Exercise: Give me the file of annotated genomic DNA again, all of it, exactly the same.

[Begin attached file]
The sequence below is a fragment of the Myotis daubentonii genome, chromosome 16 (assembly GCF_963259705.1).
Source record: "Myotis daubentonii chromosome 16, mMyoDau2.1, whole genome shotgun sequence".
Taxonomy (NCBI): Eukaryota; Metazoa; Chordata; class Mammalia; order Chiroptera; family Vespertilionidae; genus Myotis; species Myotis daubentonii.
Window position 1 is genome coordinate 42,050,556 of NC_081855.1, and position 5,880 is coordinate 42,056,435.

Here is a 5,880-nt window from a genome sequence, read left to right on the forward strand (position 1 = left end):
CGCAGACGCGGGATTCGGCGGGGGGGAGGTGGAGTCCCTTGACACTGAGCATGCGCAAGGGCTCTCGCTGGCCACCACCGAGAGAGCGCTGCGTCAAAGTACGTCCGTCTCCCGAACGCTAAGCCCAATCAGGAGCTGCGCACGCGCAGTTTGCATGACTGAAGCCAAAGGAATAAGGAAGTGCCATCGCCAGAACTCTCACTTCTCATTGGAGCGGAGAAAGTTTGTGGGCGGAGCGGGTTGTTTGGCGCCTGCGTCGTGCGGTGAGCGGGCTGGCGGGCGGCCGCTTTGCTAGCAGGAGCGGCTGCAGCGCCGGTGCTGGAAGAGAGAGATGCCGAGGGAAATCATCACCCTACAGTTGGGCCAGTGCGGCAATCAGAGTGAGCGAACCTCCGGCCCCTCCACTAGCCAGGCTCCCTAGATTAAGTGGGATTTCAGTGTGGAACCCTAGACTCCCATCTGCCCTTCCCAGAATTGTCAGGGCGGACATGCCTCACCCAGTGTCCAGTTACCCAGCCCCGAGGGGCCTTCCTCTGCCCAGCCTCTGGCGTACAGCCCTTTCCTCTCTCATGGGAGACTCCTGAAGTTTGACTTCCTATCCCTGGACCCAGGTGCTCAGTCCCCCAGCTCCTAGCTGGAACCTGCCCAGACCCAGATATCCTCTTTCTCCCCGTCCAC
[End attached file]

The sequence below is a fragment of the Myotis daubentonii genome, chromosome 16 (assembly GCF_963259705.1).
Source record: "Myotis daubentonii chromosome 16, mMyoDau2.1, whole genome shotgun sequence".
Taxonomy (NCBI): Eukaryota; Metazoa; Chordata; class Mammalia; order Chiroptera; family Vespertilionidae; genus Myotis; species Myotis daubentonii.
Window position 1 is genome coordinate 42,050,556 of NC_081855.1, and position 5,880 is coordinate 42,056,435.

Here is a 5,880-nt window from a genome sequence, read left to right on the forward strand (position 1 = left end):
CGCAGACGCGGGATTCGGCGGGGGGGAGGTGGAGTCCCTTGACACTGAGCATGCGCAAGGGCTCTCGCTGGCCACCACCGAGAGAGCGCTGCGTCAAAGTACGTCCGTCTCCCGAACGCTAAGCCCAATCAGGAGCTGCGCACGCGCAGTTTGCATGACTGAAGCCAAAGGAATAAGGAAGTGCCATCGCCAGAACTCTCACTTCTCATTGGAGCGGAGAAAGTTTGTGGGCGGAGCGGGTTGTTTGGCGCCTGCGTCGTGCGGTGAGCGGGCTGGCGGGCGGCCGCTTTGCTAGCAGGAGCGGCTGCAGCGCCGGTGCTGGAAGAGAGAGATGCCGAGGGAAATCATCACCCTACAGTTGGGCCAGTGCGGCAATCAGAGTGAGCGAACCTCCGGCCCCTCCACTAGCCAGGCTCCCTAGATTAAGTGGGATTTCAGTGTGGAACCCTAGACTCCCATCTGCCCTTCCCAGAATTGTCAGGGCGGACATGCCTCACCCAGTGTCCAGTTACCCAGCCCCGAGGGGCCTTCCTCTGCCCAGCCTCTGGCGTACAGCCCTTTCCTCTCTCATGGGAGACTCCTGAAGTTTGACTTCCTATCCCTGGACCCAGGTGCTCAGTCCCCCAGCTCCTAGCTGGAACCTGCCCAGACCCAGATATCCTCTTTCTCCCCGTCCAC